"Call by name" is conceptually the simplest form of parameter passing:
the effect of a procedure call is as if all occurrences of the formal
parameter in the procedure body were textually replaced by copies of
the actual parameter in the call and then the modified procedure body
is executed. (There may be some renaming of local variables
to avoid conflict).

"Call by value" is slightly *more* complicated in that the actual
parameter is first evaluated, and then the formal parameter
is replaced by the value of the actual parameter.

Call by name is similar to lazy evaluation in that the parameter
is only evaluated when it is actually used in the procedure body.
Passing the expression 1/0 by value will give an error,
but passing 1/0 by name or by lazy evaluation will only give an error
if the formal parameter is actually used in the procedure body.

Languages with lazy evaluation do not allow assignment to the parameter,
but otherwise, lazy evaluation without memoization is equivalent
to call by name. To take Seymour's example of a routine to implement
Simpson's Method: pass the integrand as a lazy parameter
and pass the integration variable by reference. Assigning to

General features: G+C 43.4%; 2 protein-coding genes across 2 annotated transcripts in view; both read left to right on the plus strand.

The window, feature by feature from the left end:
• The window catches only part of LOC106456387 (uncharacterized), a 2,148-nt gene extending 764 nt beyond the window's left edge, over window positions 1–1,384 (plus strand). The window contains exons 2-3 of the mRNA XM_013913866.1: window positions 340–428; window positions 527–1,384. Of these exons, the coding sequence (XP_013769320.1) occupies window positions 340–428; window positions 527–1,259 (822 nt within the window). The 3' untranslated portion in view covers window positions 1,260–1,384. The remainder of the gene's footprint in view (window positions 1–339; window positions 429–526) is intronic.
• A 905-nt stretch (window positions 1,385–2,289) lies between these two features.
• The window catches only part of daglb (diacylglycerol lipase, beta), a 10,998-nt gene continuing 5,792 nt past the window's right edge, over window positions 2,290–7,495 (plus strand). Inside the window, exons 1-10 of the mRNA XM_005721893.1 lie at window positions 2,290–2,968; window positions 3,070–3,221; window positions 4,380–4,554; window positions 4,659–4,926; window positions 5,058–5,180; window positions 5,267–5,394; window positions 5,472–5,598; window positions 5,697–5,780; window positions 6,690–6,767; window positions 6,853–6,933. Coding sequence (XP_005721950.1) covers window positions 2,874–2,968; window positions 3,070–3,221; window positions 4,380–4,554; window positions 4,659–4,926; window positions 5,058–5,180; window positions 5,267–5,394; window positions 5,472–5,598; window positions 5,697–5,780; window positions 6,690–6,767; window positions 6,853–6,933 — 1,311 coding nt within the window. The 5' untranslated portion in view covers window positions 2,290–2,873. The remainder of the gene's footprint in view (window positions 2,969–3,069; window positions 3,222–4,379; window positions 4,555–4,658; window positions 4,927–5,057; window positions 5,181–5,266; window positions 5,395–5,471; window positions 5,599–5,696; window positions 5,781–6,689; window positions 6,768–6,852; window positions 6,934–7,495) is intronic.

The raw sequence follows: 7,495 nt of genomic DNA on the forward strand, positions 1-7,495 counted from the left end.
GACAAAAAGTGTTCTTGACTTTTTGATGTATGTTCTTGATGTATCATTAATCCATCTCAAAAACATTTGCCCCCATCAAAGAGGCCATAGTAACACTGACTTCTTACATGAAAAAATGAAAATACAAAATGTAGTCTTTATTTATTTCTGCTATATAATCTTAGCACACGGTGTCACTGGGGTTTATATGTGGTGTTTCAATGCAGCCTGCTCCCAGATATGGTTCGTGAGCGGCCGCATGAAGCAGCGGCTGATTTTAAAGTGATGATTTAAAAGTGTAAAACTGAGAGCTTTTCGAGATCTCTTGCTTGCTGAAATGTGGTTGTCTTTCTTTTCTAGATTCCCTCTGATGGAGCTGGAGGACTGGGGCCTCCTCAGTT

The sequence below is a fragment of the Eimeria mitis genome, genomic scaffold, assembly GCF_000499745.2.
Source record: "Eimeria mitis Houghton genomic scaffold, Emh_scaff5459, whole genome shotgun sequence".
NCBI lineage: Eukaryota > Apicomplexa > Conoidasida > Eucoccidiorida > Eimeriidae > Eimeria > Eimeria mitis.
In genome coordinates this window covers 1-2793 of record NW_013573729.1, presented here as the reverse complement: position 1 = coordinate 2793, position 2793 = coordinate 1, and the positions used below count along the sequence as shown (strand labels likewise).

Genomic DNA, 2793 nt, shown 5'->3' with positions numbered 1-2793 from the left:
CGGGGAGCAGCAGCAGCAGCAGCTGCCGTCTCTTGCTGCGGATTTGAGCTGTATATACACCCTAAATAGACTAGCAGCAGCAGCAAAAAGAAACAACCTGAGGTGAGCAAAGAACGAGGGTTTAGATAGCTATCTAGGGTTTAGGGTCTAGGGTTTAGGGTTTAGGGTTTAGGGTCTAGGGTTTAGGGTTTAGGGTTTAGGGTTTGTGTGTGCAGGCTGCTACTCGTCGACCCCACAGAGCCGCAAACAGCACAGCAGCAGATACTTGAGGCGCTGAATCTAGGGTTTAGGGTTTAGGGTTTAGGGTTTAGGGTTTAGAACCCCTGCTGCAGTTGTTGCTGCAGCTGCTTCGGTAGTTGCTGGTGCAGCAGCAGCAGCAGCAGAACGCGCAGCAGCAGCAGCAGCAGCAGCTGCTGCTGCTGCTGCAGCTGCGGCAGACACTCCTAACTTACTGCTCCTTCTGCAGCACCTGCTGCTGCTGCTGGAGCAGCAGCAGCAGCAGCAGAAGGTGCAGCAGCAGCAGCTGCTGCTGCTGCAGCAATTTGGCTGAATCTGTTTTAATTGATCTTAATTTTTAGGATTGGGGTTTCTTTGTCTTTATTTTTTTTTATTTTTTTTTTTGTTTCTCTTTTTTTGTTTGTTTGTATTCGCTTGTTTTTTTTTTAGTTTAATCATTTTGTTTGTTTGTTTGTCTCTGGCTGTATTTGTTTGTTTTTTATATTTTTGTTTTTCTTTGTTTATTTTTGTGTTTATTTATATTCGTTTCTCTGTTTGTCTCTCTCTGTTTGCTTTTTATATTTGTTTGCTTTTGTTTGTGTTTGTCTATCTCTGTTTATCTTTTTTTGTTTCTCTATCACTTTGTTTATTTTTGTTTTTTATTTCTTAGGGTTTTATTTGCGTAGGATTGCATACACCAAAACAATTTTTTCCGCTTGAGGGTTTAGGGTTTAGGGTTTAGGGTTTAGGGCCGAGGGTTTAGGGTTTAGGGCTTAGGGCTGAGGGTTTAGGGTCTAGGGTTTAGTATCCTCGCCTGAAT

the integration variable in the procedure body updates
the variable in the caller's environment. Accessing the integrand
in the procedure body evaluates the expression in the caller's
environment using the updated integration variable.
(Note: this would not work with memoized lazy evaluation!)

In modern languages, first class functions can do everything
that call by name could do. A routine for Simpson's Method
takes the function to be integrated as a function parameter.
If we want to implement the effect of accessing and updating
an expression passed by name (for example, passing i and A[i]
by name to a subroutine which will update the whole array A)
we can pass two function parameters for A: a "getter" function
getA(i) which returns the value of A[i] and a "setter" function
setA(i, x) which sets A[i] := x. This implementation is in fact
very similar to how call by name was implemented in the early
Algol 60 compilers. (Of course, for this simple case you could
just pass the whole array as a reference parameter).

Instead of the "trick" of Jensen's Device (where we pass a function
to a subroutine by passing an expression and one or more
of its free variables by value), in a modern language we just
pass the function, or a lambda expression.


Dr Martin Ward | Email: mar...@gkc.org.uk | http://www.gkc.org.uk
G.K.Chesterton site: http://www.gkc.org.uk/gkc | Erdos number: 4

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